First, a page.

Notionally crossing the aisle, we find the former Clinton administration chaff-thrower Lanny Davis, who was the target of this fairly concise and accurate tweet: Who is to blame for them?
The opposite view is taken by St. He was the incarnation of smarm, in every self-righteous and self-serving detail: The nature and degree of pain in lower animals is very obscure, and in the necessary absence of data it is difficult to say whether it should rightly be classed with the merely formal evil which belongs to inanimate objects, or with the suffering of human beings.
We can not know that this world is the best possible; and if it were, why, since it must include so much that is evil, should a perfectly good God have created it?
Why did she kill them? Other important satirists in ancient Latin are Gaius Lucilius and Persius. According to the Epicurean Lucretius De Rerum Natura, II, line the existence of evil was fatal to the supposition of the creation of the world by God: Or can the scientists sift the soul through a kind of electronic cheesecloth and remove all the ancient evil traces, the reptilian brain, the lashing violence, the tribal hatred, the will to murder?
This is, as I read it, a fairly correct account of certain social and cultural dynamics of smarm—the ways that ideas of "authorship" and "Brooklyn" are being acted out by people, as a bulwark against insecurity. Nevertheless, there is no department of human life in which its presence is not felt; and the discrepancy between what is and what ought to be has always called for explanation in the account which mankind has sought to give of itself and its surroundings.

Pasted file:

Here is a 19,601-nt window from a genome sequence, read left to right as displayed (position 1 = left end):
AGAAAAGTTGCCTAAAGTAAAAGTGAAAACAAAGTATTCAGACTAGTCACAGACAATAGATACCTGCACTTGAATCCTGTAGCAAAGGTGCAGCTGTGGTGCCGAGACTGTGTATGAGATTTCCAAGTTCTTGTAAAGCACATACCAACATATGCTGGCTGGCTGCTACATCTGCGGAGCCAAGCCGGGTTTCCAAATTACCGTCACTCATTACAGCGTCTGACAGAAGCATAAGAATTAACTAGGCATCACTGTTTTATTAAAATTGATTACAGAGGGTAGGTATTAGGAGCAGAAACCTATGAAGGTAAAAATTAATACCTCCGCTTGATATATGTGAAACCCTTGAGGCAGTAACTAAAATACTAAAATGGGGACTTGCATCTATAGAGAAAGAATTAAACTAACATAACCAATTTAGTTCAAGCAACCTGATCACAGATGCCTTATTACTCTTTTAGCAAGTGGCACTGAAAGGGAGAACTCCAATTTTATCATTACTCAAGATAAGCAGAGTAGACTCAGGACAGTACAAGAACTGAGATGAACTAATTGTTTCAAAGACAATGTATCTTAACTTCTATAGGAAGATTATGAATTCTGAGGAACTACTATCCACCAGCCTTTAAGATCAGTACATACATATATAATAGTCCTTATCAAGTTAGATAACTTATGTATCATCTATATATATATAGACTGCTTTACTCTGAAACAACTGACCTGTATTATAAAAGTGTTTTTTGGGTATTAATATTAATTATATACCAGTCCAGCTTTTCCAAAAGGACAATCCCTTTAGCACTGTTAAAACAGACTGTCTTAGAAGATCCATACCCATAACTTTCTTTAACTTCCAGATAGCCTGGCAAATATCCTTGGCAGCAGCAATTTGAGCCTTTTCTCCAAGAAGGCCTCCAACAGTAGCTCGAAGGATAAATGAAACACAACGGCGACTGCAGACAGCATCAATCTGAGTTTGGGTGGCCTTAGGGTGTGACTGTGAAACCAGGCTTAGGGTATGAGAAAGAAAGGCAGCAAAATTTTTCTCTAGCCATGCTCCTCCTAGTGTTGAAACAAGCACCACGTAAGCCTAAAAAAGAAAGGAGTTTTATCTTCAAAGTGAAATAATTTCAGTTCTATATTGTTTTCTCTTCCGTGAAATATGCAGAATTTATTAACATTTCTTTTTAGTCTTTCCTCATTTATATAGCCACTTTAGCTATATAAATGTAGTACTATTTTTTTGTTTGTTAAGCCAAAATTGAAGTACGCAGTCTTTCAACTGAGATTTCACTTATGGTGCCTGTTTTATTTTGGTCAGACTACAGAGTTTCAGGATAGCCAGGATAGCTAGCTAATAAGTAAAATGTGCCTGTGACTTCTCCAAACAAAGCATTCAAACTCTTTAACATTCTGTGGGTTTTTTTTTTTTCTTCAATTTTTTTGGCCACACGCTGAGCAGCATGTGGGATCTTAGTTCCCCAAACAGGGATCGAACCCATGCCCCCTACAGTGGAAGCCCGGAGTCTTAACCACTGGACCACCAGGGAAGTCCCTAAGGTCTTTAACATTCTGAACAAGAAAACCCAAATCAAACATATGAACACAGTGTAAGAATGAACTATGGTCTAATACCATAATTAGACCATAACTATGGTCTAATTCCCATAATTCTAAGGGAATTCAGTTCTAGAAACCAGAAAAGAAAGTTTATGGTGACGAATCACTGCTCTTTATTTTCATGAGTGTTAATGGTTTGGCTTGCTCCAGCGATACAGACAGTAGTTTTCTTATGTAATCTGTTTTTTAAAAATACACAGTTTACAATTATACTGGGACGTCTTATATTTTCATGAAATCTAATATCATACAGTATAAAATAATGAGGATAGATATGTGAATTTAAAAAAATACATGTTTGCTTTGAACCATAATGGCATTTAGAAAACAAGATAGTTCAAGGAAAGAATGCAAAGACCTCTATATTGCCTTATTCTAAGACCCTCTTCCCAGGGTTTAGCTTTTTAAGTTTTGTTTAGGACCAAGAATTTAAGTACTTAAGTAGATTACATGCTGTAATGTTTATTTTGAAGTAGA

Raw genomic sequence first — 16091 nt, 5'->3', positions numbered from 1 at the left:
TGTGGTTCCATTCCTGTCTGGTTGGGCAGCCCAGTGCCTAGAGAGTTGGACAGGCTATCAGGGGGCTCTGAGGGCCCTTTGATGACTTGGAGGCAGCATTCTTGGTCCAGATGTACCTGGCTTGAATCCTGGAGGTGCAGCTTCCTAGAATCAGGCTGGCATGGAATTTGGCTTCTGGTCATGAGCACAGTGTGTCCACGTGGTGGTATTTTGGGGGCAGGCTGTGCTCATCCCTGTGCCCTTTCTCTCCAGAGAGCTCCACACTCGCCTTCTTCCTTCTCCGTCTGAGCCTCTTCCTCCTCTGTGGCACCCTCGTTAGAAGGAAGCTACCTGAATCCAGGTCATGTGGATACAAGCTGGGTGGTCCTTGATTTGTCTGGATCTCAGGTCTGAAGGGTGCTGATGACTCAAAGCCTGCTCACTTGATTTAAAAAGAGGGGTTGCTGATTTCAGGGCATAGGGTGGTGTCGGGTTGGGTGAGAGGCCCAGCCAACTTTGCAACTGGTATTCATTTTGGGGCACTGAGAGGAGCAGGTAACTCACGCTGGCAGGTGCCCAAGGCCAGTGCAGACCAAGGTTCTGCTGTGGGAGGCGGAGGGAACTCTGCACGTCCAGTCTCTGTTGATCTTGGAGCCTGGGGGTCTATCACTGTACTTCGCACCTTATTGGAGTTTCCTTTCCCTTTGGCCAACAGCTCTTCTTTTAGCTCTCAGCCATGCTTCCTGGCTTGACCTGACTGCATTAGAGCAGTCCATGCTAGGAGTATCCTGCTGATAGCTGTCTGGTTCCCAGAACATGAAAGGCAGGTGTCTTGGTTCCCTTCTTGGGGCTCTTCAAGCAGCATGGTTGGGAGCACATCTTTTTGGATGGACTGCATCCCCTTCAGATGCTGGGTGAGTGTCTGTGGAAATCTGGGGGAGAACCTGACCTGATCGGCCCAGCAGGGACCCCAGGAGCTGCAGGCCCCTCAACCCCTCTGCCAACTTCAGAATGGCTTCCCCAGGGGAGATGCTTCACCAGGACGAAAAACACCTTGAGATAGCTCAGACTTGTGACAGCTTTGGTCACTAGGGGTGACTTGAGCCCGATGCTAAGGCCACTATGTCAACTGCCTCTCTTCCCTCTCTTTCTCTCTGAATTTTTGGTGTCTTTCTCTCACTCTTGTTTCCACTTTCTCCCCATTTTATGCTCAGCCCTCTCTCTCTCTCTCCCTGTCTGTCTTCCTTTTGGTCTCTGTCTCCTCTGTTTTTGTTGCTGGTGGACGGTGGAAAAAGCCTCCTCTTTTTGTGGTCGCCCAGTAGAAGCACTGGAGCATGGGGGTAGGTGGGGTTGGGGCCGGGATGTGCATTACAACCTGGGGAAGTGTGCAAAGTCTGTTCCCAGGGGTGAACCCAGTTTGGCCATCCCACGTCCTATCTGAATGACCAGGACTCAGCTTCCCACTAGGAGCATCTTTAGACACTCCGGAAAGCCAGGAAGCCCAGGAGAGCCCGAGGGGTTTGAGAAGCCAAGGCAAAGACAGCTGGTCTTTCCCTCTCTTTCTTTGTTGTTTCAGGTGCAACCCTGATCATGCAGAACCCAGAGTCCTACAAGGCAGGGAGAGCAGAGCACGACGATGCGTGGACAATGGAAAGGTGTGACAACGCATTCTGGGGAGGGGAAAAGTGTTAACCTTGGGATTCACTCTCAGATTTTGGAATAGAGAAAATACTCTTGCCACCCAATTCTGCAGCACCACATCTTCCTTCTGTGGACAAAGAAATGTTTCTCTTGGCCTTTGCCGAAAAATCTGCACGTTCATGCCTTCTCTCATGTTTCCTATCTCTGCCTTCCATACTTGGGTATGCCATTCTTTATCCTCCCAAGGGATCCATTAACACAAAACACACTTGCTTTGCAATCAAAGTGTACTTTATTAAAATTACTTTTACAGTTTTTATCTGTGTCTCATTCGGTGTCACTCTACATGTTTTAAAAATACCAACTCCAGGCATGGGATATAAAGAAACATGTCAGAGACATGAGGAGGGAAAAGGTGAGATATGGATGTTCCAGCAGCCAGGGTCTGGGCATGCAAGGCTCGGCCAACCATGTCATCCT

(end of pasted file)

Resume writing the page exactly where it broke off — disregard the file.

Evil is in created things under the aspect of mutability, and possibility of defect, not as existing per se: The question may be stated thus. The practice of cynicism is smarm. If snark is a reaction to this sheer and insulting level of hyperbole, fine.
Fine, but not fine. With the advent of the High Middle Ages and the birth of modern vernacular literature in the 12th century, it began to be used again, most notably by Chaucer. Satirical poetry is believed to have been popular, although little has survived.
Fantastically annoying as Jedediah was in the profile, it is possible, from a distance, to reread it with sympathy.Ben Brantley, Charles Isherwood and other New York Times Critics on the plays and musicals currently open in New York City.
"The Structure of Evil", surveys the field of literature, science, philosophy, and psychology across the ages in a manner that is exhausting to read and, yet, breadth taking, at the same time. Chimamanda Ngozi Adichie on race, identity politics, misogyny, the media, and our moral duty after the election of Donald Trump.
Abstract I-cubed is a software applications company that is experiencing challenges surrounding employee turnover and the integration of new employees successfully into the company culture, which are likely due to their recent, rapid growth.
Dec 06, · ‘‘The Condition of Black Life is One of Mourning’’ is the title of an essay Claudia Rankine wrote for The New York Times Magazine after the Charleston church massacre. Sitting with her.
Welcome to the official Stanford Prison Experiment website, which features extensive information about a classic psychology experiment that inspired an award-winning movie, New York Times bestseller, and documentary DVD.Download